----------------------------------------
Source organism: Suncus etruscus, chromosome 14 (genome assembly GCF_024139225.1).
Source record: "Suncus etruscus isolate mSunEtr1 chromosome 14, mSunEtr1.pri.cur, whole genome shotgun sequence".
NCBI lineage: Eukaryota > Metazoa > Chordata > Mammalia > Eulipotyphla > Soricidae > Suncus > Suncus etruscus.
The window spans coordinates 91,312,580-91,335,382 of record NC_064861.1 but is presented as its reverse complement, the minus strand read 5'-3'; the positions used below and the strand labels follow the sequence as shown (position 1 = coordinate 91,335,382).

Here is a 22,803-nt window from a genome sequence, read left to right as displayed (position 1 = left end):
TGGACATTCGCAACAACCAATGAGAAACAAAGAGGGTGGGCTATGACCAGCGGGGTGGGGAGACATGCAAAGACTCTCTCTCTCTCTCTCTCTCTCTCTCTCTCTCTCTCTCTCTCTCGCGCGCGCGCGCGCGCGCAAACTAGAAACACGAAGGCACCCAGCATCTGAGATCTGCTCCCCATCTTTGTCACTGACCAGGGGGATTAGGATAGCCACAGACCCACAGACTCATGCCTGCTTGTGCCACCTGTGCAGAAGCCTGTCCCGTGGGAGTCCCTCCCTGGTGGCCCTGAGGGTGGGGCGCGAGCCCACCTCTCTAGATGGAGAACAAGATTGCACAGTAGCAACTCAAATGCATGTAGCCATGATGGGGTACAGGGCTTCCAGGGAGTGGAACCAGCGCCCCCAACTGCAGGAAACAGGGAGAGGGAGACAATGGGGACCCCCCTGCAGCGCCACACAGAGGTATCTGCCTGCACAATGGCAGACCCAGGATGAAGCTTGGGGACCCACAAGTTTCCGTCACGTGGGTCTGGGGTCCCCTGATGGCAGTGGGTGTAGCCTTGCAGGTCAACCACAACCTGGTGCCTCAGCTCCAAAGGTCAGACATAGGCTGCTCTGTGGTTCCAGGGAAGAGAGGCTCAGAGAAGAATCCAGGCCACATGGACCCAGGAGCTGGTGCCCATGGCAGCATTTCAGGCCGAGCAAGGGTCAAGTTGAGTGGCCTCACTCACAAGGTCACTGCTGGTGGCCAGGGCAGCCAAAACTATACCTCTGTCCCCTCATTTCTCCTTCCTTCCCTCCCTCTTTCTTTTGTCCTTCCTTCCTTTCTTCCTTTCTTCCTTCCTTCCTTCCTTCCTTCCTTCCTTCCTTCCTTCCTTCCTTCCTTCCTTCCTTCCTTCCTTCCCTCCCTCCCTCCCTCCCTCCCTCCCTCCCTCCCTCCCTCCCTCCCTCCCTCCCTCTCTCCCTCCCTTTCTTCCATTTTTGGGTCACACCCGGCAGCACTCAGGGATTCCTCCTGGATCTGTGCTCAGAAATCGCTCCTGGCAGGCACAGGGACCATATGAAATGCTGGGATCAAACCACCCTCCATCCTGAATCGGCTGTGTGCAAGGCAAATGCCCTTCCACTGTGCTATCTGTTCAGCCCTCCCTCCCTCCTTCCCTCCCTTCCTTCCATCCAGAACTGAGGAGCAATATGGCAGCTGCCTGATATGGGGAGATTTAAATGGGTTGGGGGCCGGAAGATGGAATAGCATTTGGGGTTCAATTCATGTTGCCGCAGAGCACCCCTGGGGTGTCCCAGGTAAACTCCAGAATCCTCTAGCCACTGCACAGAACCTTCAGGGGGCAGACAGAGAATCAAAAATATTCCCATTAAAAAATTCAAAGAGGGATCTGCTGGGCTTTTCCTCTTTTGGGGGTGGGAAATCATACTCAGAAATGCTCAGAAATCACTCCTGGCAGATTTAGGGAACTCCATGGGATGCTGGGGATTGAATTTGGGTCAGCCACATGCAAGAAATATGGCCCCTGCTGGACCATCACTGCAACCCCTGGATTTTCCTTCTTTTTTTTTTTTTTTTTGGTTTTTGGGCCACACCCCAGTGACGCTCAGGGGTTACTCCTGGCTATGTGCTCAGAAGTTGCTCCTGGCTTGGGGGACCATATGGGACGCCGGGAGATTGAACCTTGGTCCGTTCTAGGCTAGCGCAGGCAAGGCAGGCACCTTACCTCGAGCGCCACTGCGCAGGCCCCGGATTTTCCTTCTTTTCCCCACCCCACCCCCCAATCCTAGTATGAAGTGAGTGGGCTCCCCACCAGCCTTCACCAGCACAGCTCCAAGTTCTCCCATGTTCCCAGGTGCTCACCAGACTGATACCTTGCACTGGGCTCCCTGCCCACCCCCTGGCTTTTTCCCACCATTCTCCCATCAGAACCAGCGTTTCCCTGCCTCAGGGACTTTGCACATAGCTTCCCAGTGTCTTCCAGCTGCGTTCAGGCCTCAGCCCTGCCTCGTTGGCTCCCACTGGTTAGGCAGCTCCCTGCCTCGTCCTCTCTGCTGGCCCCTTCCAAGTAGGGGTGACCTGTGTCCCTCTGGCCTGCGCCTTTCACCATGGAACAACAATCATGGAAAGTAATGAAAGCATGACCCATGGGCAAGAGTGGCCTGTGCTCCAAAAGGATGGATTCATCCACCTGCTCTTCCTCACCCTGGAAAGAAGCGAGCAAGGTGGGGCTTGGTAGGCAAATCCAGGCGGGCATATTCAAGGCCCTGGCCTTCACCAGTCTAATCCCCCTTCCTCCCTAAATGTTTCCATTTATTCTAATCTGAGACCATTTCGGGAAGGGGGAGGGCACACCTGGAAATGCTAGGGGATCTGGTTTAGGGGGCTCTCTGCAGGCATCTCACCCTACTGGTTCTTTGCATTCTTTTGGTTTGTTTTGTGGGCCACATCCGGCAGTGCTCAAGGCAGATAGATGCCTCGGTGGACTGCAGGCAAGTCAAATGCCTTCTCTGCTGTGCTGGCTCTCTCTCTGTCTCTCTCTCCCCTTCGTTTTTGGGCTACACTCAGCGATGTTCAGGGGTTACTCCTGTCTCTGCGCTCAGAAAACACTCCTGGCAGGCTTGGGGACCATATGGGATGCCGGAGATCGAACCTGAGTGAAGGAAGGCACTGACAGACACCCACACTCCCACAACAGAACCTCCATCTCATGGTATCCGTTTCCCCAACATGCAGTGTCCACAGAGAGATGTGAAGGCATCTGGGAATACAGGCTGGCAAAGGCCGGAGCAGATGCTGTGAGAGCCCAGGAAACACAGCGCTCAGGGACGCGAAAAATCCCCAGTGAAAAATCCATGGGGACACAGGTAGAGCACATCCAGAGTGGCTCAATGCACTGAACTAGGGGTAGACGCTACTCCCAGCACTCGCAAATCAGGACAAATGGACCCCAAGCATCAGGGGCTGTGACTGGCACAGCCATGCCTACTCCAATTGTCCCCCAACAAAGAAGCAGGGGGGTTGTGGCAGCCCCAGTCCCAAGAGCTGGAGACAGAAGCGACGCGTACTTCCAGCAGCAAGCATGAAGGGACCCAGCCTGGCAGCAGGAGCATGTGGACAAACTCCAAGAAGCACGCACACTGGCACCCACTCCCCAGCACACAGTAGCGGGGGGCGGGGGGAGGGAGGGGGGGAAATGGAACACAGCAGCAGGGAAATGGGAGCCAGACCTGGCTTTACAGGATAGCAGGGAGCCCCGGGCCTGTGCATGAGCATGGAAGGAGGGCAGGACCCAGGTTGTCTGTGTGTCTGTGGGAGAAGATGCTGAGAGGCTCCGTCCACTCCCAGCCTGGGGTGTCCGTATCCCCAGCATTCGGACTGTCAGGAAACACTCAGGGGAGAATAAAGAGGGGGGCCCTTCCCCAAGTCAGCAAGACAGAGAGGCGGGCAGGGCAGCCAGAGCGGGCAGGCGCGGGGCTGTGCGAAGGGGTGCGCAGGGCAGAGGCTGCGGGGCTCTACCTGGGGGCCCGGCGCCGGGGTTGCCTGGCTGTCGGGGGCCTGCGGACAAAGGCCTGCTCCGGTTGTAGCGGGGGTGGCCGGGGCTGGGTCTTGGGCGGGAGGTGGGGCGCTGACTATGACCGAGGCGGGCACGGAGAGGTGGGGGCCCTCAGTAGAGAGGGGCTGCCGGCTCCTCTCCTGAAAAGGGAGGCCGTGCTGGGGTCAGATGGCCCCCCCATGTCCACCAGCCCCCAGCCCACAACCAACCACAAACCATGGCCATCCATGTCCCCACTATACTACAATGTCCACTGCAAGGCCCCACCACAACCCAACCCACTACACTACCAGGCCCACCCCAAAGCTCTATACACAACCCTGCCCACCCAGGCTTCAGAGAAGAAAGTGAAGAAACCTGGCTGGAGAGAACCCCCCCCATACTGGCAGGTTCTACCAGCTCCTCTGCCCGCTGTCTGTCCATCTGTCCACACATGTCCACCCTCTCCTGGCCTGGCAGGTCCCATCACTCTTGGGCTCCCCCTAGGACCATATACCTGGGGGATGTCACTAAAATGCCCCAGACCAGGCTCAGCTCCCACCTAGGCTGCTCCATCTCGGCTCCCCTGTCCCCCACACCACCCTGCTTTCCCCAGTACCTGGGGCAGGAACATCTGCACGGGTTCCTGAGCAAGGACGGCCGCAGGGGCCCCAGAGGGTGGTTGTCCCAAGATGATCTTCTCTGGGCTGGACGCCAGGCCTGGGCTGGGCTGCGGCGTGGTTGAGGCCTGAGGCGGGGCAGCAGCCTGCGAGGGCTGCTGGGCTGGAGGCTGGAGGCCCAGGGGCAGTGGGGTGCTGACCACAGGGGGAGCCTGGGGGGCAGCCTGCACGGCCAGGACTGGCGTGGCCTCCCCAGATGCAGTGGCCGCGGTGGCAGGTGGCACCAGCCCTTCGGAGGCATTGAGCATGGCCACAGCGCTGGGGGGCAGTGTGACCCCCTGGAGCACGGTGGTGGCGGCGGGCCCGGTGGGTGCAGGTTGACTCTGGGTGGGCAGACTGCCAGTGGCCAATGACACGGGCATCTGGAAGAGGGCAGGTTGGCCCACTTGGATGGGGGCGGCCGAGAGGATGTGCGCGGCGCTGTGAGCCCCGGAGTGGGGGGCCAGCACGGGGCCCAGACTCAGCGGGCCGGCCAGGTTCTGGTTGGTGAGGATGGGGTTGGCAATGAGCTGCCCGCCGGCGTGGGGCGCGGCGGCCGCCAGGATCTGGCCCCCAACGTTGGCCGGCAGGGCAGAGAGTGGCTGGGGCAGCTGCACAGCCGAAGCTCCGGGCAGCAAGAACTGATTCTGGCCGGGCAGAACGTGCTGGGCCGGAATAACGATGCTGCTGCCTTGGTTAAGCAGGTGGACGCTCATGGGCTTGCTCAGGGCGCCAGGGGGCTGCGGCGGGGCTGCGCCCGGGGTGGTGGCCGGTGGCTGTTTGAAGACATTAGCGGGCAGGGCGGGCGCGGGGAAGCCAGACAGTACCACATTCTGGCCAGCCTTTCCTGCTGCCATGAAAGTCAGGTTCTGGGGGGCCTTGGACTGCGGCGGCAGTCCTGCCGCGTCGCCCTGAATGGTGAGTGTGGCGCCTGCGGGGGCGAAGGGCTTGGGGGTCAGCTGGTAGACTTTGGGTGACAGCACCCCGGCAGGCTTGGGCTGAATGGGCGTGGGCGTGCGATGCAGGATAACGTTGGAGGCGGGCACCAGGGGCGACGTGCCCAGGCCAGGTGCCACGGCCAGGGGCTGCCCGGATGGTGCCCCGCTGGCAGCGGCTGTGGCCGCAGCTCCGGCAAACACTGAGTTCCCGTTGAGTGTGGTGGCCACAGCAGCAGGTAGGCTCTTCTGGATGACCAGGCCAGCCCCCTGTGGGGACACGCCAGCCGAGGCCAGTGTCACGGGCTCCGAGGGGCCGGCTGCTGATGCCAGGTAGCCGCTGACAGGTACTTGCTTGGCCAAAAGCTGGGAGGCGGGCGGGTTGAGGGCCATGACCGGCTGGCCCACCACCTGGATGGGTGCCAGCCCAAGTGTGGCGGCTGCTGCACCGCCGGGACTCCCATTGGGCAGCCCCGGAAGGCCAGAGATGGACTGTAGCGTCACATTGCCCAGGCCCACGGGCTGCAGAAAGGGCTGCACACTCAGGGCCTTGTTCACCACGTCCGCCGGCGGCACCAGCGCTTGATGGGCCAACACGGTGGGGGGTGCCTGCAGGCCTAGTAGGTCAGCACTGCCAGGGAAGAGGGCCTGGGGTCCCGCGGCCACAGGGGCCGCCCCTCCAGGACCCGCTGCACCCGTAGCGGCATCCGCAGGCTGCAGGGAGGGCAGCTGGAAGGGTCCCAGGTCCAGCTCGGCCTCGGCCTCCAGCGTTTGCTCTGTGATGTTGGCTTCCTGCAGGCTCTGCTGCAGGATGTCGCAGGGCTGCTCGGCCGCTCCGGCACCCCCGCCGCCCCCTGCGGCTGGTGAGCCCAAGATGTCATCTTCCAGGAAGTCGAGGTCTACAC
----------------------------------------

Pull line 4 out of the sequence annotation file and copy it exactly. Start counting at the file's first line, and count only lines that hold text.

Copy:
The window spans coordinates 91,312,580-91,335,382 of record NC_064861.1 but is presented as its reverse complement, the minus strand read 5'-3'; the positions used below and the strand labels follow the sequence as shown (position 1 = coordinate 91,335,382).